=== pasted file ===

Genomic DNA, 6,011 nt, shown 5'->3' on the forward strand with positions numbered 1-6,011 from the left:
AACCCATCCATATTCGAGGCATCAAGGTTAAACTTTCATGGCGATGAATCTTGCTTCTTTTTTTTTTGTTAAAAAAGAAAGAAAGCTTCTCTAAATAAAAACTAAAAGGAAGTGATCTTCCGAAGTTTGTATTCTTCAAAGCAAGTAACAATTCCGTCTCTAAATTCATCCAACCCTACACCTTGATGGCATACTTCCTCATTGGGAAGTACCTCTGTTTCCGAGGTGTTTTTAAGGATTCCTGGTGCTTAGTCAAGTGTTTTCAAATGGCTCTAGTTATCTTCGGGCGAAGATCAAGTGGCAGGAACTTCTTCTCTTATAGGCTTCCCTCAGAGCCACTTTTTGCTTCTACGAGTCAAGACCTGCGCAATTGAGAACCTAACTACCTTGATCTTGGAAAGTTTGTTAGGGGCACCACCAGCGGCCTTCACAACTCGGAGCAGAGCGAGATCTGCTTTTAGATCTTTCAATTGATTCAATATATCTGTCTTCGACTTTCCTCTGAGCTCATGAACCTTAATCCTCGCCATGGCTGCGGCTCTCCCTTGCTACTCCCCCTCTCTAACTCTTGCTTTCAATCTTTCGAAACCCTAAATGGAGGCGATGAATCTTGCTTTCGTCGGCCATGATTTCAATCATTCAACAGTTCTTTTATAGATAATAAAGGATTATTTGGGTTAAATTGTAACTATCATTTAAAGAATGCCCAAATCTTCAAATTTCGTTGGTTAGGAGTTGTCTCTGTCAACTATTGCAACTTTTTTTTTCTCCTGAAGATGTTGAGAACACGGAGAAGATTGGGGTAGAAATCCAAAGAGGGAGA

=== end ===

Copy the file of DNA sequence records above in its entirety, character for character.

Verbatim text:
Genomic DNA, 6,011 nt, shown 5'->3' on the forward strand with positions numbered 1-6,011 from the left:
AACCCATCCATATTCGAGGCATCAAGGTTAAACTTTCATGGCGATGAATCTTGCTTCTTTTTTTTTTGTTAAAAAAGAAAGAAAGCTTCTCTAAATAAAAACTAAAAGGAAGTGATCTTCCGAAGTTTGTATTCTTCAAAGCAAGTAACAATTCCGTCTCTAAATTCATCCAACCCTACACCTTGATGGCATACTTCCTCATTGGGAAGTACCTCTGTTTCCGAGGTGTTTTTAAGGATTCCTGGTGCTTAGTCAAGTGTTTTCAAATGGCTCTAGTTATCTTCGGGCGAAGATCAAGTGGCAGGAACTTCTTCTCTTATAGGCTTCCCTCAGAGCCACTTTTTGCTTCTACGAGTCAAGACCTGCGCAATTGAGAACCTAACTACCTTGATCTTGGAAAGTTTGTTAGGGGCACCACCAGCGGCCTTCACAACTCGGAGCAGAGCGAGATCTGCTTTTAGATCTTTCAATTGATTCAATATATCTGTCTTCGACTTTCCTCTGAGCTCATGAACCTTAATCCTCGCCATGGCTGCGGCTCTCCCTTGCTACTCCCCCTCTCTAACTCTTGCTTTCAATCTTTCGAAACCCTAAATGGAGGCGATGAATCTTGCTTTCGTCGGCCATGATTTCAATCATTCAACAGTTCTTTTATAGATAATAAAGGATTATTTGGGTTAAATTGTAACTATCATTTAAAGAATGCCCAAATCTTCAAATTTCGTTGGTTAGGAGTTGTCTCTGTCAACTATTGCAACTTTTTTTTTCTCCTGAAGATGTTGAGAACACGGAGAAGATTGGGGTAGAAATCCAAAGAGGGAGA